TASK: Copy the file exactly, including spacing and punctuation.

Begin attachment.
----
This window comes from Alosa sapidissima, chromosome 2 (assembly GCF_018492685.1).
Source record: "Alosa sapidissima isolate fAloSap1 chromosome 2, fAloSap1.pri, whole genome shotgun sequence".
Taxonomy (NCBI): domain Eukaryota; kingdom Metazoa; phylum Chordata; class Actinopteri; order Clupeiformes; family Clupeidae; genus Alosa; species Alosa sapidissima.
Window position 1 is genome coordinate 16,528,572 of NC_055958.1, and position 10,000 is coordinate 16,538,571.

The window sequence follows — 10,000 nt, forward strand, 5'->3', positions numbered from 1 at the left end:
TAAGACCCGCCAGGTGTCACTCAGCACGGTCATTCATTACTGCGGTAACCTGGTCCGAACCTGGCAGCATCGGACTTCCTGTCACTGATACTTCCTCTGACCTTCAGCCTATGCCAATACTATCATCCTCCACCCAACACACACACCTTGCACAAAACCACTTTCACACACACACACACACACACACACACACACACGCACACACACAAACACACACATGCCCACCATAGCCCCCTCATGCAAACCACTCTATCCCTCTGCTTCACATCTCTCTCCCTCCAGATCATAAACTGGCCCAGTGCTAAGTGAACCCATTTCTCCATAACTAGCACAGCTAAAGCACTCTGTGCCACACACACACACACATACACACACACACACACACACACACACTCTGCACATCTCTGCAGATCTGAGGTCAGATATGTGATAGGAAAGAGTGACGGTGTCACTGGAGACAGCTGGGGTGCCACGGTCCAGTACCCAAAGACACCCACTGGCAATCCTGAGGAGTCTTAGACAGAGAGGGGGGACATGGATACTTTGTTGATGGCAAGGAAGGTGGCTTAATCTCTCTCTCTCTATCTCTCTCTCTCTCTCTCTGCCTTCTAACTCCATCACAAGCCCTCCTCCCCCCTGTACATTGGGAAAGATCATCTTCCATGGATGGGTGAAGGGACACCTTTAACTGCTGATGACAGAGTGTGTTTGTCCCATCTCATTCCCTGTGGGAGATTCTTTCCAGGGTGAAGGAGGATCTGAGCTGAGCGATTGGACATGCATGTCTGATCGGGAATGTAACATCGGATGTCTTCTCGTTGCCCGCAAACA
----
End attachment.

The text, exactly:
This window comes from Alosa sapidissima, chromosome 2 (assembly GCF_018492685.1).
Source record: "Alosa sapidissima isolate fAloSap1 chromosome 2, fAloSap1.pri, whole genome shotgun sequence".
Taxonomy (NCBI): domain Eukaryota; kingdom Metazoa; phylum Chordata; class Actinopteri; order Clupeiformes; family Clupeidae; genus Alosa; species Alosa sapidissima.
Window position 1 is genome coordinate 16,528,572 of NC_055958.1, and position 10,000 is coordinate 16,538,571.

The window sequence follows — 10,000 nt, forward strand, 5'->3', positions numbered from 1 at the left end:
TAAGACCCGCCAGGTGTCACTCAGCACGGTCATTCATTACTGCGGTAACCTGGTCCGAACCTGGCAGCATCGGACTTCCTGTCACTGATACTTCCTCTGACCTTCAGCCTATGCCAATACTATCATCCTCCACCCAACACACACACCTTGCACAAAACCACTTTCACACACACACACACACACACACACACACACACGCACACACACAAACACACACATGCCCACCATAGCCCCCTCATGCAAACCACTCTATCCCTCTGCTTCACATCTCTCTCCCTCCAGATCATAAACTGGCCCAGTGCTAAGTGAACCCATTTCTCCATAACTAGCACAGCTAAAGCACTCTGTGCCACACACACACACACATACACACACACACACACACACACACACTCTGCACATCTCTGCAGATCTGAGGTCAGATATGTGATAGGAAAGAGTGACGGTGTCACTGGAGACAGCTGGGGTGCCACGGTCCAGTACCCAAAGACACCCACTGGCAATCCTGAGGAGTCTTAGACAGAGAGGGGGGACATGGATACTTTGTTGATGGCAAGGAAGGTGGCTTAATCTCTCTCTCTCTATCTCTCTCTCTCTCTCTCTGCCTTCTAACTCCATCACAAGCCCTCCTCCCCCCTGTACATTGGGAAAGATCATCTTCCATGGATGGGTGAAGGGACACCTTTAACTGCTGATGACAGAGTGTGTTTGTCCCATCTCATTCCCTGTGGGAGATTCTTTCCAGGGTGAAGGAGGATCTGAGCTGAGCGATTGGACATGCATGTCTGATCGGGAATGTAACATCGGATGTCTTCTCGTTGCCCGCAAACA